Additionally, immigrant parents had complaints about the availability and limitations of CBO staff members to provide them with services due to language barriers. Although some staff and volunteers at both organizations were fluent in Spanish and English, several respondents felt that more bilingual staff were necessary and that the quality of some staff translations was lacking. Moreover, some mothers complained that the staff was not always available for drop-in support outside of monthly meetings and workshops. (4)

Conclusions
Since these low-income, Latina immigrant mothers were in dire need of both economic and social assistance but wary of seeking assistance from government public aid offices, they looked to CBOs to meet their diverse needs.

This study found that CBOs met a number of these needs by:

  1. administering direct services and resources in the forms of housing and material assistance;
  2. providing language translation;
  3. creating a welcoming, confidential space for all immigrants, regardless of documentation status;
  4. empowering mothers through skill-building and volunteering efforts; and
  5. working on behalf of immigrant and low-income communities in civic and political campaigns.

These results point to the importance of maintaining and further developing a nonprofit infrastructure that can provide services and resources for local areas with diverse language, economic, and social needs. It also signals the need for more public aid for CBOs to expand their service capacity and outreach efforts, especially for those with the language skills to serve the needs of immigrant populations.

Meet the Researchers
Dina Okamoto is an Associate Professor of Sociology at UC Davis. Her reserach on race and ethnicity and immigration have been funded by the Russell Sage Foundation, the American Sociological Association, the National Science Foundation and the William T. Grant Foundation.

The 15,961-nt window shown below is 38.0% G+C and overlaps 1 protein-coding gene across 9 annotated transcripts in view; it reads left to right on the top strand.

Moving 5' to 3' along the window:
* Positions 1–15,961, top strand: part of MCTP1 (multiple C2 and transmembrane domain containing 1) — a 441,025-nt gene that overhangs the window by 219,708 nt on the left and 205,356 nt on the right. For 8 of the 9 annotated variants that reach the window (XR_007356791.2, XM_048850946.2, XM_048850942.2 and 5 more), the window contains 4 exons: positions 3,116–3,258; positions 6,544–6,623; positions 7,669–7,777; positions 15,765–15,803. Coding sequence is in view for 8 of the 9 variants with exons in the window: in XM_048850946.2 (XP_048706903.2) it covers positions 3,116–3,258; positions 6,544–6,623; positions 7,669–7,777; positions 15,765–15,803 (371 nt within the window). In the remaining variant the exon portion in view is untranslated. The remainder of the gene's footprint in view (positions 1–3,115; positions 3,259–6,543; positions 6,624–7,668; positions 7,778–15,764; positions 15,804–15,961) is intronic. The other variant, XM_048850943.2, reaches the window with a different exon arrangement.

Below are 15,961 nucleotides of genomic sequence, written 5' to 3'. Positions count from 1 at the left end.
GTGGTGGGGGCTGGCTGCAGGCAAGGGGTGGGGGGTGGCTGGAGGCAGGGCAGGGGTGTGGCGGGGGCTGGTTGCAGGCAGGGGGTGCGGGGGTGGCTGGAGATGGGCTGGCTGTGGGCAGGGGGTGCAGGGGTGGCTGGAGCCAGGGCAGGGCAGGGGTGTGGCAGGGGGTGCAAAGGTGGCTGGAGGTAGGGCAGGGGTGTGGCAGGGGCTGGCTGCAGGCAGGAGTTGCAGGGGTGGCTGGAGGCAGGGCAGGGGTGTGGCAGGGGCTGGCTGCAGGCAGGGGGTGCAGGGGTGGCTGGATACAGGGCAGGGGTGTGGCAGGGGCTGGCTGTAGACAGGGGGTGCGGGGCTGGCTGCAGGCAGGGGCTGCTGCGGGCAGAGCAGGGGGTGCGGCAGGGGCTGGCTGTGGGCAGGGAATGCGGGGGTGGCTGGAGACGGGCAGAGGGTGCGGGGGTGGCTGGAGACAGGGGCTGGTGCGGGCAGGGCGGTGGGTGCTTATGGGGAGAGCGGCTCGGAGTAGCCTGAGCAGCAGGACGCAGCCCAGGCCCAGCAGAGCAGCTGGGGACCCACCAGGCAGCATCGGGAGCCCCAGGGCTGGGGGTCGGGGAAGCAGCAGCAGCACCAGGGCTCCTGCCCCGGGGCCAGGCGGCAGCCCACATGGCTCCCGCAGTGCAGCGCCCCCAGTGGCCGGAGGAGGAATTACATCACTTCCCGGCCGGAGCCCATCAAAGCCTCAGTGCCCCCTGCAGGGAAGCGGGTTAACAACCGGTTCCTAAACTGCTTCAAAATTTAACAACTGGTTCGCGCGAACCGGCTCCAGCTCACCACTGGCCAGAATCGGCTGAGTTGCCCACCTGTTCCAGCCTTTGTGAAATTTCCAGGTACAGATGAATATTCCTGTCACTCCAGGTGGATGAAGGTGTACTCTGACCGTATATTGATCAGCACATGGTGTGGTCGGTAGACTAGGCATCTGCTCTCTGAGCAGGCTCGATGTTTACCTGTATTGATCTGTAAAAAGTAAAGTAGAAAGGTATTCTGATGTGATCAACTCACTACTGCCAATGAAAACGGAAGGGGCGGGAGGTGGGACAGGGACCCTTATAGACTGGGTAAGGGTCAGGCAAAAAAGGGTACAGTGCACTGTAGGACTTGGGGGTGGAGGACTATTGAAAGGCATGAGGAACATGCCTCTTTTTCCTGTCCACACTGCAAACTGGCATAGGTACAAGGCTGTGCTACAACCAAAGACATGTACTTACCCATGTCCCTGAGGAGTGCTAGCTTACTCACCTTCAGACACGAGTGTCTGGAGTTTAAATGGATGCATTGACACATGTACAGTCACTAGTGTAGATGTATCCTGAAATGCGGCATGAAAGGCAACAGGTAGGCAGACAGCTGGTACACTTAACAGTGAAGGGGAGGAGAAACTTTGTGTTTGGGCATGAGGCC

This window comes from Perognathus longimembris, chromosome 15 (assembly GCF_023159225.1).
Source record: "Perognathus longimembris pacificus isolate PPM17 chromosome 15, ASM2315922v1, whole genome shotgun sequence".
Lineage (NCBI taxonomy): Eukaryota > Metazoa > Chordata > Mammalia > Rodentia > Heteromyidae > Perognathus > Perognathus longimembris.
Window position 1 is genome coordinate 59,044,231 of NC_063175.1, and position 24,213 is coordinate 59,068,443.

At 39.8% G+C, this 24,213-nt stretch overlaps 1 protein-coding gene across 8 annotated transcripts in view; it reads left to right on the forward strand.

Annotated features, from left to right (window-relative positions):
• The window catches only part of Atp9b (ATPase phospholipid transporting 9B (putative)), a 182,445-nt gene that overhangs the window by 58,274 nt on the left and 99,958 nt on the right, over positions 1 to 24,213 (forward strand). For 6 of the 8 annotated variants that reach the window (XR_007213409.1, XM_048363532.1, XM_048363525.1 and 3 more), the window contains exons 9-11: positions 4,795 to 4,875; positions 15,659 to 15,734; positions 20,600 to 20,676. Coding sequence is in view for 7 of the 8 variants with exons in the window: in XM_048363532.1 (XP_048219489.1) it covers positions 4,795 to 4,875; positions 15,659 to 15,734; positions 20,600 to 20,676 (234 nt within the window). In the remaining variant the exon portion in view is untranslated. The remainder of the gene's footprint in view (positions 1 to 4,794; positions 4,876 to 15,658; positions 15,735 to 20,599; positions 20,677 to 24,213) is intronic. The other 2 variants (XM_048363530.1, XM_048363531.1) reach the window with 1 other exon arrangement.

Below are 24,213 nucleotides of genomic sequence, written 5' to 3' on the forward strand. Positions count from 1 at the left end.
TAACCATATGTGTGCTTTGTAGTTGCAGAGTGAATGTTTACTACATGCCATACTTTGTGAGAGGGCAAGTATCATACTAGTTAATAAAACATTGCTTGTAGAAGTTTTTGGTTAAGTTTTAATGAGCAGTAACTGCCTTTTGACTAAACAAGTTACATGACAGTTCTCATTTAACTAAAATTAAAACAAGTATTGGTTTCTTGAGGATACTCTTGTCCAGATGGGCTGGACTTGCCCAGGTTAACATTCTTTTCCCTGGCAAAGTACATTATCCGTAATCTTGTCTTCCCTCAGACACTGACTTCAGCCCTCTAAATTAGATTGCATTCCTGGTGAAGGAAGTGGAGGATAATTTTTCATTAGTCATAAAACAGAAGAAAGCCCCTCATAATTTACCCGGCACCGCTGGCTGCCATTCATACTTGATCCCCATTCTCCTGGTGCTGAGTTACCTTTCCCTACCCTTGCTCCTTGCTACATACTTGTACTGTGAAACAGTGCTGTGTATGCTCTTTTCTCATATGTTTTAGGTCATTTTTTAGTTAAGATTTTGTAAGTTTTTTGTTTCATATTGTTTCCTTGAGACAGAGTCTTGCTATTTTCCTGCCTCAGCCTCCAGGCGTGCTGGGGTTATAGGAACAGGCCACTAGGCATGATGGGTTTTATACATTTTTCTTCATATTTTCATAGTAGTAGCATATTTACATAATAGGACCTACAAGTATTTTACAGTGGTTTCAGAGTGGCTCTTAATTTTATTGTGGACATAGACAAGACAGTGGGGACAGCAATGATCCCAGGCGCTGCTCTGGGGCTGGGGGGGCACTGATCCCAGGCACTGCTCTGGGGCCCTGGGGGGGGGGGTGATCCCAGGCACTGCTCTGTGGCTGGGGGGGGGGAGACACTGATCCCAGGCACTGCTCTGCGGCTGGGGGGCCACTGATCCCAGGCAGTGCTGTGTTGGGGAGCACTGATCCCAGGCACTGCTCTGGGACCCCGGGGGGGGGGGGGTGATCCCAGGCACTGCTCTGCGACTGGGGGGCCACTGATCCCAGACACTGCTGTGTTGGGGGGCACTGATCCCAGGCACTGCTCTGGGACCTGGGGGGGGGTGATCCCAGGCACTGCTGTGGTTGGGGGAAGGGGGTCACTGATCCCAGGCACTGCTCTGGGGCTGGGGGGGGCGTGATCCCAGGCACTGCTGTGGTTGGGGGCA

Valerie Feldman is a Ph.D. candidate in Sociology at UC Davis. Her research interests include social change, citizenship, politics and culture.

Melanie Jones Gast is an Assistant Professor of Sociology at DePaul University. Her research interests include race and ethnicity; social class; and children, youth and families.

Notes
1 Brick, Kate, A.E. Cahallinor, and Marc. R. Rosenblum. 2011. Mexican and Central American Immigration in the United States. Washington, DC, Migration Policy Institute.

2 Fix, Michael E. 2009. Immigrants and Welfare: The Impact of Welfare Reform on America’s Newcomers. New York: Russell Sage Foundation.

3 The mothers were eligible for state-based public-aid programs such as CalWORKS, CalFresh food stamps and Medi-Cal, because they had U.S.-born children under the age of 18. Only three of the mothers used CalWORKS, half used food stamps and the majority used Medi-Cal or Healthy Kids for their children. Healthy Kids and Healthy San Francisco are city-based health care programs for low-income, uninsured residents regardless of documentation status.

4 Staff were small in number at each CBO, and were not often in the office because they were attending meetings at City Hall, at other CBOs or doing hands-on work in the neighborhood.

For further reading
Brick, Kate, A.E. Cahallinor, and Marc. R. Rosenblum. 2011. Mexican and Central American Immigration in the United States. Washington, DC, Migration Policy Institute.

Fix, Michael E. 2009. Immigrants and Welfare: The Impact of Welfare Reform on America’s Newcomers. New York: Russell Sage Foundation.

Fortuny, Karina and Ajay Chaudry. 2011. “A Comprehensive Review of Immigrant Access to Health and Human Services.” The Urban Institute, Washington, DC.

Marwell, Nicole P. 2007. Bargaining for Brooklyn: Community Organizations in the Entrepreneurial City. Chicago, IL: The University of Chicago Press.

Menjívar, Cecilia. 2000. Fragmented Ties: Salvadoran Immigrant Networks in America. Berkeley, CA: University of California Press.

Perriera, Krista M., Robert Crosnoe, Karina Fortuny, Juan Pedroza, Kjersti  Ulvestad, Christina Weiland, Hirokazu Yoshikawa, and Ajay Chaudry. 2012. “Barriers to Immigrants’ Access to Health and Human Services Programs.” U.S Department of Health and Human Services, Washington, DC.

Yoshikawa, Hirokazu. 2011. Immigrants Raising Citizens: Undocumented Immigrants and their Young Children. New York: Russell Sage Foundation.

Zhou, Min. 2000. “Social Capital in Chinatown: The Role of Community-Based Organizations and Families in the Adaptation of the Younger Generation.” Pp. 315-35 in Contemporary Asian America: A Multidisciplinary Reader, edited by M. Zhou and J. V. Gatewood. New York: New York University Press.